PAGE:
Advice to my 36-year old self

1155483968We are all far wiser with the wisdom of age and experience. In that spirit, there are several things I would have liked to have told to my 36-year-old self in 1989 when I became President of a Philadelphia ad agency, Earle Palmer Brown & Spiro, Earle Palmer Brown’s local office. We moved down to down to Southern New Jersey (from northern New Jersey), and I had previously been a Senior VP/Management Rep at BBDO/New York. BBDO was one of the world‘s largest ad agencies and I was managing large multinational accounts like Campbell Soup, Pillsbury, Polaroid and others.

So in early 1989 at the age of 36, I began my role as an new ad agency President in Philadelphia, a new market for me. I was “hot stuff” (so I thought) with a well-developed ego, business and marketing skills, a passion for the business, and strong drive to lead the new agency. I did have strong marketing skills, but my managerial skills weren’t as strong. Part of this was merely age (or lack) and part was hubris. So, I made mistakes. Here are things six I wish I had handled better:

1. I didn’t learn all employees’ names quickly enough–this was key. I tried but often forgot. No one likes being called the wrong name. And it was important use an employees’ name as I addressed them. I fell short here too.

2. I didn’t get to know the key clients fast enough and way underestimated the importance of some.

3. I didn’t look people in the eye as I walked the halls. Often, I was just deep in thought, but lack of eye contact was a bad trait of the new President.

4. I didn’t listen enough and spoke too quickly. I tried to solve every problem in “one note” when in some cases I should have just listened and not tried to solve the problem at all.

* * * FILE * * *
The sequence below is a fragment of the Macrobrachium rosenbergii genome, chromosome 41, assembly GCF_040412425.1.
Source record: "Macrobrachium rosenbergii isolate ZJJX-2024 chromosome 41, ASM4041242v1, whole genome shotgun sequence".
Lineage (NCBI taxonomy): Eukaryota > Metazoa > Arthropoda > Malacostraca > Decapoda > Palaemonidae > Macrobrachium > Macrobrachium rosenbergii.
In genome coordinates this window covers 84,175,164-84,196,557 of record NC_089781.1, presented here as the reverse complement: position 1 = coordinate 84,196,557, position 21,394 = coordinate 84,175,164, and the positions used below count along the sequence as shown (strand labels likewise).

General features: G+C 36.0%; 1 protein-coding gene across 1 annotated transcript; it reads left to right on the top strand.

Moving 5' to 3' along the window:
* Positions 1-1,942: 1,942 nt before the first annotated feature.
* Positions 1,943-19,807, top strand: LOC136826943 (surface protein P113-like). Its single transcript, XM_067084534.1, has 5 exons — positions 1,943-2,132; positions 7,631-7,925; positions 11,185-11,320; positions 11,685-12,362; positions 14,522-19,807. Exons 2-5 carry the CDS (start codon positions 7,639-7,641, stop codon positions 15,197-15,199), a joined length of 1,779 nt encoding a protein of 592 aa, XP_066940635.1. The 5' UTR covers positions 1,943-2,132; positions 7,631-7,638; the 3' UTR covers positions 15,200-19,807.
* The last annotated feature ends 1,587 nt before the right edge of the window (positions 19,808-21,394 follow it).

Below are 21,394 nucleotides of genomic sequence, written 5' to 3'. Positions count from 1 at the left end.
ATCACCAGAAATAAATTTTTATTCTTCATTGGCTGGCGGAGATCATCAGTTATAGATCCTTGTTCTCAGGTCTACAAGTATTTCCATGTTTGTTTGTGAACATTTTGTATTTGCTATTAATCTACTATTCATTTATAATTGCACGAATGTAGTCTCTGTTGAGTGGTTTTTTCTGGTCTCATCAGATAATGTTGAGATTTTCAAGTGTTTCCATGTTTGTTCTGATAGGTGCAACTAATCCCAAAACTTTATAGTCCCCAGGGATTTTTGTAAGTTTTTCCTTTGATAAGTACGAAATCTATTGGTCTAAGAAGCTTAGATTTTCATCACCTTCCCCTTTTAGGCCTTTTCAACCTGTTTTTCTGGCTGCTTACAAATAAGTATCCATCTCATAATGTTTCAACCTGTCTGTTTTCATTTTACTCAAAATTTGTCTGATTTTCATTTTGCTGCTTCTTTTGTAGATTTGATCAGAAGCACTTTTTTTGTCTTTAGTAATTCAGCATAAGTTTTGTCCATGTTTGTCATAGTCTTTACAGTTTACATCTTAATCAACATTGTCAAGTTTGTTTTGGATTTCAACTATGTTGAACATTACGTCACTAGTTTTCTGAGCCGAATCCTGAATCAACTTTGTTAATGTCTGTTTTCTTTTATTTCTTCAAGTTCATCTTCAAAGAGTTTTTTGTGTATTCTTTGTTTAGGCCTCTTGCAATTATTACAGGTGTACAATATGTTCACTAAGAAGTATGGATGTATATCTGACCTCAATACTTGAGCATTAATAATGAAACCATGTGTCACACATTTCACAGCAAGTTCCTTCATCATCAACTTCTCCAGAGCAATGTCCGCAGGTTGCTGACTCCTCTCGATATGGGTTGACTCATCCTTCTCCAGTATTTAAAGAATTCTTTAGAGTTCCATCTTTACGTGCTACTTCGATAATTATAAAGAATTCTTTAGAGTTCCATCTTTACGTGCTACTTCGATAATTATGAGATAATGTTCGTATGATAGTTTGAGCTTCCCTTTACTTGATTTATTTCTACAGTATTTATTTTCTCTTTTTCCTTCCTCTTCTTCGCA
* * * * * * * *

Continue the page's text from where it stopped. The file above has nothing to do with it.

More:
5. I wasn’t smart enough to know who was genuine and who was just trying to kiss my butt. I just wanted to know what was going on and it was tough as I was being “managed”

6. I referred too often to my past…..”at BBDO we did this. In New York we did that”. However, I have no regrets on unabashedly letting all know my lifelong passion for the NY Yankees.

In retrospect becoming a President at age 36 of a 100+ employee company in a new market with no knowledge of the people was a big challenge. On the other hand, my lack of familiarity with the people, clients, and market was also a benefit as I had no “agenda” of how things should be or used to be.

Still my 67-year-old self knows many things that my 36-year-old version had yet to learn. Hard knocks are often the best teacher. I am grateful for the experience years ago, though I might do some things differently if I had to do it again.

But then again there are no do-overs in life. We live and learn. I’ve learned, and still am learning. What I do know is that the older I get, the more I need to learn.

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  1. Matthew Murphy says:

    Great advice! What have you got for 53?

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